Antonio S. New London, CT
This just happened to me with an outstanding credit of $13,000. Stay clear of the issue. You don’t want to get in the middle of a marital dispute and lose both clients and more also. I told them to return their decision to me in the form of a notarized letter stating how I was to proceed. Everyone is happy, finally, almost a year and a half later. Phew...
Bruce A. Sherwood Park, Alberta, Canada
Ed may have noted both names on the in-store credit. However, Stan was the original purchaser and should be the recipient of that credit.
Marc F. Houston, TX
If the return was made while they were still married and not “finally” divorced, it’s 50/50. It should have been listed as an asset (like stocks). If the purchase was made after they were divorced, I would contact both attorneys and get an agreement from both in writing. This could cost Ed a lot of money in legal fees. I’ve had this thing happen to me; thank goodness I keep security tapes on these types of transactions. Saved one client a million dollar judgment on his estate!
Tracy W. San Gabriel, CA
You may indeed be fortunate that the credit is written “Mr. AND Mrs.” At least in California, that requires the two listed owners of the money to both sign off on it. If you had written “or,” it would be more difficult legally to refuse full use of the credit to the husband. Verify with your attorney — extremely important.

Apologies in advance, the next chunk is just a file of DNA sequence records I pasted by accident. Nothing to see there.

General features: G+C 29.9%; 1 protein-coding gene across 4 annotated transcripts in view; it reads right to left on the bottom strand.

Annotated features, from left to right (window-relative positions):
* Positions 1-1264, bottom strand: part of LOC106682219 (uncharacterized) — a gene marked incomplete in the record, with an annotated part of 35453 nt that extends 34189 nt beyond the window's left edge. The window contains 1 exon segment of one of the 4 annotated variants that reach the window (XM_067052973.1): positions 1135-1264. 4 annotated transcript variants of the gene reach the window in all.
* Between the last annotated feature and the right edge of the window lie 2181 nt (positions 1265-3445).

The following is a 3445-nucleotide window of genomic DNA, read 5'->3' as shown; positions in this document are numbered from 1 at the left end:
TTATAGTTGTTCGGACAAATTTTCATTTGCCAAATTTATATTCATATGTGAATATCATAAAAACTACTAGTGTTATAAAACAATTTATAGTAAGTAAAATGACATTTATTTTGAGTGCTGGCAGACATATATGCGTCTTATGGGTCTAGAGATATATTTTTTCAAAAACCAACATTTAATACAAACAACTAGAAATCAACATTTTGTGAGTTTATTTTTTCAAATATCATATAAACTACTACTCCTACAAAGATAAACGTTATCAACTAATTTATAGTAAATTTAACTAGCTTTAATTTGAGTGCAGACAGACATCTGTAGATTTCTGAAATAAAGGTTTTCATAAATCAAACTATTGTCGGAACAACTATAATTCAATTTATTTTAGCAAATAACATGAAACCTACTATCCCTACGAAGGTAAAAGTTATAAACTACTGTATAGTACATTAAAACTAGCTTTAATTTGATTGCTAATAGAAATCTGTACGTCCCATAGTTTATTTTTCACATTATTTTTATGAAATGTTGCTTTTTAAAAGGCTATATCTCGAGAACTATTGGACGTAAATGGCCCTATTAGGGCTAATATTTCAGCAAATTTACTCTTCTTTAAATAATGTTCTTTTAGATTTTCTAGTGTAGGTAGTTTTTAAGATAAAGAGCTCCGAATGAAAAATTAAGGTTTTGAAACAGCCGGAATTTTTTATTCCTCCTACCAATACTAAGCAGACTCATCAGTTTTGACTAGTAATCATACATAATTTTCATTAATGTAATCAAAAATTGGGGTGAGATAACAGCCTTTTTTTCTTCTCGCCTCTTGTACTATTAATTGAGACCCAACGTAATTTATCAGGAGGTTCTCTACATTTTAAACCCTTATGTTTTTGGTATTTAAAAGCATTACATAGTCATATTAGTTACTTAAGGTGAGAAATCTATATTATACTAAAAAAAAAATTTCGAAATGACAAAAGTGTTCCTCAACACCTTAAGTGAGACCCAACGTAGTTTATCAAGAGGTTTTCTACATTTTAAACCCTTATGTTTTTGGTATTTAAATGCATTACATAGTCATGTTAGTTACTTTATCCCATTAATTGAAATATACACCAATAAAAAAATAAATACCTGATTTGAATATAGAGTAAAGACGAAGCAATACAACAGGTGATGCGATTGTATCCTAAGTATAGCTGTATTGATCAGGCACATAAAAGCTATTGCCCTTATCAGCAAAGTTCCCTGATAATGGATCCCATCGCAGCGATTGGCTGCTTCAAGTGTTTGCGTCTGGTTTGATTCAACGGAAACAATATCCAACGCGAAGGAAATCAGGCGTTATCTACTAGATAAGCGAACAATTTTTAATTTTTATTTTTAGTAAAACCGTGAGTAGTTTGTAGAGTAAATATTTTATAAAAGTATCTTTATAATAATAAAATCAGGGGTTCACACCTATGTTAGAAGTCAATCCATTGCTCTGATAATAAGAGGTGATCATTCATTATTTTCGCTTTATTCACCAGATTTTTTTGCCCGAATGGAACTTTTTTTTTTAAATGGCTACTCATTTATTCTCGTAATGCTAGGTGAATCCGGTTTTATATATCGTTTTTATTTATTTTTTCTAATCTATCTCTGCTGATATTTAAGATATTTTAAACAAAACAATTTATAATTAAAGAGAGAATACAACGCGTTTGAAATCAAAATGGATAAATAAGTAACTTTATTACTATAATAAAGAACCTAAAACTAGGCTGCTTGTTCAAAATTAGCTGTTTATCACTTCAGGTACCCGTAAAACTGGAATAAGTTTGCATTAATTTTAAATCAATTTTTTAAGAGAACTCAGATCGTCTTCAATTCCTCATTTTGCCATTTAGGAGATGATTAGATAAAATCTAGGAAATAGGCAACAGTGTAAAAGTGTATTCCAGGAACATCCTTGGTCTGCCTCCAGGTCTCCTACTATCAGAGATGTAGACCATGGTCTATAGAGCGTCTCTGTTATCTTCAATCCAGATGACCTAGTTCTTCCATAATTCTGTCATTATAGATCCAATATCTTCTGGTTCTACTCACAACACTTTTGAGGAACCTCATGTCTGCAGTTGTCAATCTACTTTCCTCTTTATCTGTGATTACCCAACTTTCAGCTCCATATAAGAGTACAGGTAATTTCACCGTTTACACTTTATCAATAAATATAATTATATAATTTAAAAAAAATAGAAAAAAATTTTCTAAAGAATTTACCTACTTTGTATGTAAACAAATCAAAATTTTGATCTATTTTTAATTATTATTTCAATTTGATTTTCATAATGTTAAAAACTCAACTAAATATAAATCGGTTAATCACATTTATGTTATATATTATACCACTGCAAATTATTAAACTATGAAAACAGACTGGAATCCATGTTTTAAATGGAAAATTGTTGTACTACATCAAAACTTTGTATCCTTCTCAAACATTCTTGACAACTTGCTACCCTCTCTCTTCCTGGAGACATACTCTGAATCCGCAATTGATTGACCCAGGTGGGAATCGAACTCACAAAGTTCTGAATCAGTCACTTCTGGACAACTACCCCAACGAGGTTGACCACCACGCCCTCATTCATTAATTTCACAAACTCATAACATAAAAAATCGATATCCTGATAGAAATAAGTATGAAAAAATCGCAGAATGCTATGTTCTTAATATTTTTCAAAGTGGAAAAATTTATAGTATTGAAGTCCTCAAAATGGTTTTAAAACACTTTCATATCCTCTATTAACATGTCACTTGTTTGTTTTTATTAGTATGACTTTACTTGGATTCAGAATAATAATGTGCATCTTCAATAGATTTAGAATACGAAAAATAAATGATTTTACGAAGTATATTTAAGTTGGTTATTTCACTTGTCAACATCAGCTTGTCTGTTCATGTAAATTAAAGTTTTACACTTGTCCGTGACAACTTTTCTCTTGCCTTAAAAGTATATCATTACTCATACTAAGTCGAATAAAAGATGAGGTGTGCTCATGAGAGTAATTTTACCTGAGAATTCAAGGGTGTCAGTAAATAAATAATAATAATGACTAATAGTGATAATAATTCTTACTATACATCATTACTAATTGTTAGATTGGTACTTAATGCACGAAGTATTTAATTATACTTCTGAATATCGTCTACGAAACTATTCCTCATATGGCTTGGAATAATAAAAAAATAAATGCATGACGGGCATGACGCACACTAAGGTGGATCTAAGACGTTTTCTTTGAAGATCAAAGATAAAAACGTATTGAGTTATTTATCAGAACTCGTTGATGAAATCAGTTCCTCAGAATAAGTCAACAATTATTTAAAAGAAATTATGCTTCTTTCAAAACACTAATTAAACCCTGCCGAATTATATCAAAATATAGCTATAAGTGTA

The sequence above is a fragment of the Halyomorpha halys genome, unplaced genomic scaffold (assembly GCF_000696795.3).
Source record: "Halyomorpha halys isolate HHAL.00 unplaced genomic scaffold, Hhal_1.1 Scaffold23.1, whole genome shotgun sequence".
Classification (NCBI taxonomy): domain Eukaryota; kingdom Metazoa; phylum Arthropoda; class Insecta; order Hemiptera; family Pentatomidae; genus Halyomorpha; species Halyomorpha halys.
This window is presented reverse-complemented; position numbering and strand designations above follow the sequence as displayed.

Ira K. Tallahassee, FL
Ed’s lawyer will have the legal answer, but my gut tells me that since it was a gift (not a contract like a diamond engagement ring), the bracelet and hence the credit belongs to Beverly. This is on the assumption that it wasn’t part of the divorce settlement. As to letting Beverly know of Ed’s attempt to use the credit — NO! Tell her to come in and buy a nice piece of “I’m divorced” jewelry.
Michael J. Port Charlotte, FL
Had Stan not said anything about the divorce, he would have used the credit without question and Ed would have had to deal with Beverly later; this situation could allow Ed to dodge a larger bullet later on. Given the fact that Stan and Beverly are no longer married, I would notify her immediately since both names are on the credit. Additionally, the fact that this was a gift makes me believe the credit should be transferred to her name.
Marcus M. Midland, TX
Ay ay ay!!! This has to be one of the most dreaded situations for jewelers. I would dare to say that the credit stays with Beverly since it was a gift, but seeing that she never wore it, returned it and Stan actually paid for it … I don’t know. I would definitely consult an attorney to see how this would pan out legally. And I might call Beverly and give her the run down and play it off of her reaction. It’s 99 percent likely that she’ll flip out and demand that the credit is hers, but there is that 1 percent chance that she releases it to Stan. That’s the best solution in a perfect world. The only problem: this world ain’t perfect. Good luck!
Marc A. Southampton, PA
The credit was issued to both parties. Having information of the divorce, the ex-wife would need to be contacted and would need to be brought in to authorize the use of the credit. If this was not amicable solution between parties, an attorney would be brought in to complete the transaction.
Adrienne R. Beverly Hills, CA
If this situation were to occur in California, I believe the credit would be shared legally by both husband and wife, equally, as community property. The quickest way to handle the situation is for both husband and wife to agree to share the credit to eliminate the issue from future court proceedings.
This article originally appeared in the March 2018 edition of INSTORE.